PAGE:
When we injured ourselves , our body’s mechanisms turns damaged muscle into bone. It is not a science fiction rather than an unusual genetic disorder known as fibrodysplasia ossificans progressiva (FOP) that locks people in a second skeleton as they age.
A finding in the article of the journal Nature Genetics refer to a conspicuous genetic association between FOP and a metastatic childhood brain tumor, and this discovery may offer novel approaches to treat children with the incurable disease.
A famous case is that Harry Eastlack in five year old broke his leg. During his recovery , Harry’s knee and hip became hardened as bone start to form on his thigh muscles. As he grew up this condition spread around his body, freezing up his muscles. Exposure of the rare disease from the perspective of genes may benefit children with a brain tumor called diffuse intrinsic pontine glioma(DIPG). When Dr Chris Jones attempted to find the driving gene faults of DIPG, more striking was the discovery that the same few spelling mistakes matched those responsible for FOP.
A surprising genetic crossover as clues for treatments
The identified gene is known as ACVR1 encoding a key protein ALk2. A child carrying the faulty gene in all cells at birth would predispose to develop FOP. Also, if the faulty gene is present only in the precursor cells of the specialised glials then child could suffer from DIPG.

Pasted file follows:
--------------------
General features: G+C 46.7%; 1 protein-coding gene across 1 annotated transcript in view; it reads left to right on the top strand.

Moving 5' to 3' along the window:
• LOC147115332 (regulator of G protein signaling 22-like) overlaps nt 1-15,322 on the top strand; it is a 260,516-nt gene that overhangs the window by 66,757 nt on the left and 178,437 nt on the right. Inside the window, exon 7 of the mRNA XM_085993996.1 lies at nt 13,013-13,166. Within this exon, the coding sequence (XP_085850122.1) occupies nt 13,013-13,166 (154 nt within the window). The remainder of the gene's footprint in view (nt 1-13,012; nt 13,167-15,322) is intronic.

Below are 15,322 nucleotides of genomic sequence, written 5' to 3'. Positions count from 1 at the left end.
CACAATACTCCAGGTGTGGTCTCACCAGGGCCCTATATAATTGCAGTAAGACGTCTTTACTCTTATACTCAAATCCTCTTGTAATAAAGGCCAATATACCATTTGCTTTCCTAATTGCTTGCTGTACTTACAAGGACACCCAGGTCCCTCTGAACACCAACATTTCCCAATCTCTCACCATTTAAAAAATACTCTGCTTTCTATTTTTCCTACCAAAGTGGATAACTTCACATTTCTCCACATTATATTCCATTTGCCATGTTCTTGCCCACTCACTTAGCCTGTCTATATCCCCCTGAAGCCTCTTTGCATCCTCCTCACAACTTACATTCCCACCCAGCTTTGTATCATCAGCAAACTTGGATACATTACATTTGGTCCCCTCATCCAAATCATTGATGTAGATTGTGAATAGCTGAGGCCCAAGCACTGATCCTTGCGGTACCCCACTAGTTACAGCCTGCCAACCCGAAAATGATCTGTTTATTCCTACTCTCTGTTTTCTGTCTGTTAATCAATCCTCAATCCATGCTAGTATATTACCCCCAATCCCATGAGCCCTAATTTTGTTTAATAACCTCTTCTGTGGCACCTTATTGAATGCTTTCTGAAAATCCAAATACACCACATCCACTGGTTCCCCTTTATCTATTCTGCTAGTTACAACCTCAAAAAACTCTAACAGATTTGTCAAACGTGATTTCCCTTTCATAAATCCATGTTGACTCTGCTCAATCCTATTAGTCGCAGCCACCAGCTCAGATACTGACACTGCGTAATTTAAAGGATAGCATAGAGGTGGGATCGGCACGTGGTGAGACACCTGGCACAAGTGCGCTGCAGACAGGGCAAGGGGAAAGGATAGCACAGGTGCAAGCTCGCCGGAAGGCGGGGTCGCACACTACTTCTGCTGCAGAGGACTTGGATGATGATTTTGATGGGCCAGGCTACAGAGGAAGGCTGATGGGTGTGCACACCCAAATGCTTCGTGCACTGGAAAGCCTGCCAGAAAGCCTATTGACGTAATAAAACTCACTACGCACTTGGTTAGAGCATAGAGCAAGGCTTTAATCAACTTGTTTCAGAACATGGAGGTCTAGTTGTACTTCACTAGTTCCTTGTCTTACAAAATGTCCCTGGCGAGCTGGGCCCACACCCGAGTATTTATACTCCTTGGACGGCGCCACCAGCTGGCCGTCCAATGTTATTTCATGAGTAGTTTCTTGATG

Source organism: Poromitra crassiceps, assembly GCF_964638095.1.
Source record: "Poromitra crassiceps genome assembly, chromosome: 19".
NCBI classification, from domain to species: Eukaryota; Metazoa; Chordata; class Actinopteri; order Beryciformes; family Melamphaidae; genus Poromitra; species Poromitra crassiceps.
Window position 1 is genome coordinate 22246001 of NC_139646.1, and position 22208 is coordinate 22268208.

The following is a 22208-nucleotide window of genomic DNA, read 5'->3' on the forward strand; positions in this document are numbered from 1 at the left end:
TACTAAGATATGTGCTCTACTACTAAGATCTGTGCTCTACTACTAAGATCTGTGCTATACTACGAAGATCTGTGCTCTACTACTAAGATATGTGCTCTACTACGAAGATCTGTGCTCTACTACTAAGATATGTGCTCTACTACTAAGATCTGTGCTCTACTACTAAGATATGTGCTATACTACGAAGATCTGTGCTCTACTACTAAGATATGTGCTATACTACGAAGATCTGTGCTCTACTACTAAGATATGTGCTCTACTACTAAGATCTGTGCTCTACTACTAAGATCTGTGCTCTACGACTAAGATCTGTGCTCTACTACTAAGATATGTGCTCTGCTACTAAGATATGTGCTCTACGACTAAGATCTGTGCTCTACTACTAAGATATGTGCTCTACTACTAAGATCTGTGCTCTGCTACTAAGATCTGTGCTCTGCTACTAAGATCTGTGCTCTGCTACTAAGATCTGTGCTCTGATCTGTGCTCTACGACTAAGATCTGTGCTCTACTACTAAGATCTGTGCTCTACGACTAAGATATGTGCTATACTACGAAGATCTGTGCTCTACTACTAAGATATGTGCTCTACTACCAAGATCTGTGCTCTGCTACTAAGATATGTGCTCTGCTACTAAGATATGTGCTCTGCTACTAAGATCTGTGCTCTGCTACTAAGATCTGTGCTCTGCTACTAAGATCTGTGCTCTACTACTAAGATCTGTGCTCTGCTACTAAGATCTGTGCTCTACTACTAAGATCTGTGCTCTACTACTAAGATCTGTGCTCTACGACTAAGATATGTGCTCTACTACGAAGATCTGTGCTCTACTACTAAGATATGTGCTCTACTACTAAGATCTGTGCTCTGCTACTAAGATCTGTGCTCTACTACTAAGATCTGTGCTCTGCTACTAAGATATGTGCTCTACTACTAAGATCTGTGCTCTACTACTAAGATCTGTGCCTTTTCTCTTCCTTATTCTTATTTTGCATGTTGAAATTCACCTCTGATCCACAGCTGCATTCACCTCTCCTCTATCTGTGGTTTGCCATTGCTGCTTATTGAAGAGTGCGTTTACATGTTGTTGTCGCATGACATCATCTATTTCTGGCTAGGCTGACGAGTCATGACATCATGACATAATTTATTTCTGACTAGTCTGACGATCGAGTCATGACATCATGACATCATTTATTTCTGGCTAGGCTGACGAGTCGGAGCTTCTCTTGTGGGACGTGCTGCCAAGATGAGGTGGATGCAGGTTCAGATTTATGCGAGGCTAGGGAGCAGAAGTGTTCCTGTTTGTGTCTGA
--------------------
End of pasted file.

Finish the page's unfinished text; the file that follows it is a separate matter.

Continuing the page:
The variant of ACVR1 produces a hyperactive form of ALK2 that permanently switches on a set of signals in cells. The precise role these signals play in DIPG is not yet known, but thanks to research into FOP there are potential drugs already being developed that target the faults in ACVR1. These are hoped to be repurposed as a new treatment for children with DIPG in the future.
A selection of DIPG cells with the faulty ACVR1 gene in the lab were treated with one of these promising compounds, and the result showed that it was effective at killing the cells. However, It’s big challenge to turn these compound suitable for treating DIPG patients.
This study is a fascinating example of how two drastically different, but equally devastating, diseases can be brought together by the genetic events.
Reference : Recurrent activating ACVR1 mutations in diffuse intrinsic pontine glioma. Nature Genetics 2014, DOI: 10.1038/ng.2925